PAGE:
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Roger Corman
Director / Producer
1926 - 
Born April 5, Detroit, Michigan, USA
Key Production Country: USA 
Key Genres: Horror, Costume Horror, Gothic Film, Science Fiction, Horror Comedy, Crime, Drama, Crime Drama
Key Collaborators: Daniel Haller (Production Designer), Dick Miller (Character Player), Floyd Crosby (Cinematographer), Vincent Price (Leading Player), Ronald Sinclair (Editor), Jonathan Haze (Leading Character Player), Ronald Stein (Composer), Charles B. Griffith (Screenwriter), Anthony Carras (Editor), Les Baxter (Composer)

Highly Recommended: The Intruder (1961), The Tomb of Ligeia (1965)
Recommended: Fall of the House of Usher (1960), The Pit and the Pendulum (1961), X: The Man with the X-Ray Eyes (1963)
Worth a Look: It Conquered the World (1956), Machine Gun Kelly (1958), A Bucket of Blood (1959), The Premature Burial (1962), The Haunted Palace (1963), The Masque of the Red Death (1964), The Wild Angels (1966), The St. Valentine's Day Massacre (1967)
Approach with Caution: Day the World Ended (1956), Not of This Earth (1957), Rock All Night (1957), The Little Shop of Horrors (1960), Tales of Terror (1961), The Raven (1963), The Trip (1967), Bloody Mama (1970)

Links: [ Amazon ] [ IMDB ] [ TCMDB ] [ All-Movie Guide ] [ Senses of Cinema: Great Directors ] [ Film Reference ] [ Salon Feature ] [ Bright Lights Film Journal Interview (1974) ] [ Images Journal Interview ] [ Wikipedia ] [ Guardian Article (2011) ] [ Age Article (2006) ] [ Telegraph Article (2007) ] [ A.V. Club Interview (2010) ]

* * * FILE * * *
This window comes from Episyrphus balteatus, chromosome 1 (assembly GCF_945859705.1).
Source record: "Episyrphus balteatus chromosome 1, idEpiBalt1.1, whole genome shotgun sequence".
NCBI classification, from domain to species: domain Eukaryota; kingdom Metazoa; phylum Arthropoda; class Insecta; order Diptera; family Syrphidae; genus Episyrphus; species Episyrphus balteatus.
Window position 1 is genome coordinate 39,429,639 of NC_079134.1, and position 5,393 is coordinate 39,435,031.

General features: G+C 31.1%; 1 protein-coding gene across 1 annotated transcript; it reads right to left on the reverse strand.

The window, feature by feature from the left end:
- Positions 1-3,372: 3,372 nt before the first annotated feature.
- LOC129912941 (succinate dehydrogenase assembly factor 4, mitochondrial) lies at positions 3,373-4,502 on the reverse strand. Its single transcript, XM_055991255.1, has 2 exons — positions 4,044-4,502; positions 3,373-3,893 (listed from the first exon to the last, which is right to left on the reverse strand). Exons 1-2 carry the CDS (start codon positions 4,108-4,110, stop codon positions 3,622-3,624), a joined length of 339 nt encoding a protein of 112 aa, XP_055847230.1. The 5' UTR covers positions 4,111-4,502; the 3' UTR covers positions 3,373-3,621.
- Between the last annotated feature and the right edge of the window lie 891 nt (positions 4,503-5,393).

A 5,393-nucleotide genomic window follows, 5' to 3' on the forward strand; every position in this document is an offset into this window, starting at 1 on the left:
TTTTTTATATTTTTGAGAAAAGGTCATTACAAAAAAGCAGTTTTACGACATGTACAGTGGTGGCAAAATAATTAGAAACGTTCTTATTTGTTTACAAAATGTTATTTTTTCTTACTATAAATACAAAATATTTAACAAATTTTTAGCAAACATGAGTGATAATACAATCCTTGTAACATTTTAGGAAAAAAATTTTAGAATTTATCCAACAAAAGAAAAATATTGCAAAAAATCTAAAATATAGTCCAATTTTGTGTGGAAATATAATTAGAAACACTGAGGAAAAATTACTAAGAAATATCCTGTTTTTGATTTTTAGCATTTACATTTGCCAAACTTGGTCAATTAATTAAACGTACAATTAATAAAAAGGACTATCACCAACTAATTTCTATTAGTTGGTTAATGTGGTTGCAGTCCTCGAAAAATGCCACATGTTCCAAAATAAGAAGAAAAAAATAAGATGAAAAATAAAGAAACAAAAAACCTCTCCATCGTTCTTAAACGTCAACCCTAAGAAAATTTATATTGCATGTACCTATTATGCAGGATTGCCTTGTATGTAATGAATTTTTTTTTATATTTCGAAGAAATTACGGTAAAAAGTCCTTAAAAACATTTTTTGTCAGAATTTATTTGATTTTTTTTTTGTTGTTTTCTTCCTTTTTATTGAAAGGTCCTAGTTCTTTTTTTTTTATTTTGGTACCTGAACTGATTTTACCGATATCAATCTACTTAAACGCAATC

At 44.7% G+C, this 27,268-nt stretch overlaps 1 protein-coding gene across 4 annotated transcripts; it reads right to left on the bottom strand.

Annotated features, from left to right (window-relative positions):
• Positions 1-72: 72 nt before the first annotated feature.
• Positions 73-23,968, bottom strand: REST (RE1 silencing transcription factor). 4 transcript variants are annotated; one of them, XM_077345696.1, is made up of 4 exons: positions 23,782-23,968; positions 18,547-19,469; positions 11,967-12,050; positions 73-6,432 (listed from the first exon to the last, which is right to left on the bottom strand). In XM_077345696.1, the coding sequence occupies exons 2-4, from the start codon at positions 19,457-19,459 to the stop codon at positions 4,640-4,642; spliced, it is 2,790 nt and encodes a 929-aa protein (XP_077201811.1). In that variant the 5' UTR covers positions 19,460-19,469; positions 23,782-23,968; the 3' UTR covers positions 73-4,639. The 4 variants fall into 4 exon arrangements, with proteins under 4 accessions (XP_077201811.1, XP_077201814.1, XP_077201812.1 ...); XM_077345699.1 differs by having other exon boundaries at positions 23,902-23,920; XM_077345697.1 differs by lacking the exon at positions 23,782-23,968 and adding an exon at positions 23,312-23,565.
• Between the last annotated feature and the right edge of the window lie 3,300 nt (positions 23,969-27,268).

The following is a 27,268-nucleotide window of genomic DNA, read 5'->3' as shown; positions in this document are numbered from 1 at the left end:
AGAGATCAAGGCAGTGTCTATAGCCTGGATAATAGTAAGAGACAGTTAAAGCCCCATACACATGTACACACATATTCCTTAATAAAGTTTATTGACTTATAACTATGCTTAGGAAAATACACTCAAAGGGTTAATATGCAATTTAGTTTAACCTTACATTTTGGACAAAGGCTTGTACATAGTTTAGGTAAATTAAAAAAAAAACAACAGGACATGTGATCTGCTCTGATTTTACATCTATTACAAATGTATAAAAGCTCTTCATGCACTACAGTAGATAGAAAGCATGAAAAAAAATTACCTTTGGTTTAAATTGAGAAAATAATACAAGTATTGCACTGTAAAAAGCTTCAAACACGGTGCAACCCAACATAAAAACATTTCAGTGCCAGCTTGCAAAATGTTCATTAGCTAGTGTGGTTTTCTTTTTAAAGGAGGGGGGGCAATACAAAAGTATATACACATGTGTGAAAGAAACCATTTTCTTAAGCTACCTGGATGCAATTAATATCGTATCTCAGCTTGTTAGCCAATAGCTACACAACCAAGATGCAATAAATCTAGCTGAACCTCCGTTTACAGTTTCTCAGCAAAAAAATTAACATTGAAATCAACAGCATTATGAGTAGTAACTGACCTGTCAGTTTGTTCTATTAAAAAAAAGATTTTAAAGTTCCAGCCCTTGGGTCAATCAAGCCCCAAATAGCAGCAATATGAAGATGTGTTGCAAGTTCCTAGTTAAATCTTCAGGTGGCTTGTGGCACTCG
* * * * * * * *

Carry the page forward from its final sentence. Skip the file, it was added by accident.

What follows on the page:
Books: [ Roger Corman: Metaphysics on a Shoestring ] [ Roger Corman (Pocket Essential Series ] [ Roger Corman: Interviews ] [ Roger Corman: The Best of the Cheap Acts ] [ How I made a Hundred Movies in Hollywood and Never Lost a Dime ] [ The Films of Roger Corman: Shooting My Way Out of Trouble ] [ Roger Corman: An Unauthorized Biography of the Godfather of Indie Filmmaking ] [ Roger Corman: Blood-Sucking Vampires, Flesh-Eating Cockroaches, and Driller Killers ]
The Intruder (1961)The Tomb of Ligeia (1965)The Pit and the Pendulum (1961)X: The Man with the X-Ray Eyes (1963)
  "Roger Corman's outstanding achievement to date is The Masque of the Red Death, but on the whole he seems much more stronger visually than dramatically. His acting is usually atrocious, and his feeling for dialogue uncertain. It is quite possible that he is miscast, like Mankiewicz, Wyler, and Wise, as a director, when he would be much more effective as a producer." - Andrew Sarris (The American Cinema, 1968)  
  "Though, for most of his prolific directing career, Corman churned out sci-fi, horror, westerns and teen melodramas for the drive-in crowd, inventive pragmatism and absurdist irony ensured that they were not only entertaining and to-the-point but surprisingly intelligent: highpoints include the hilariously bitchy Sorority Girl, the taut gangster sagas Machine Gun Kelly and The St. Valentine's Day Massacre, a visually elegant series of Edgar Allan Poe adaptations, and the metaphysical fable: The Man with the X-Ray Eyes." - Geoff Andrew (The Director's Vision, 1999)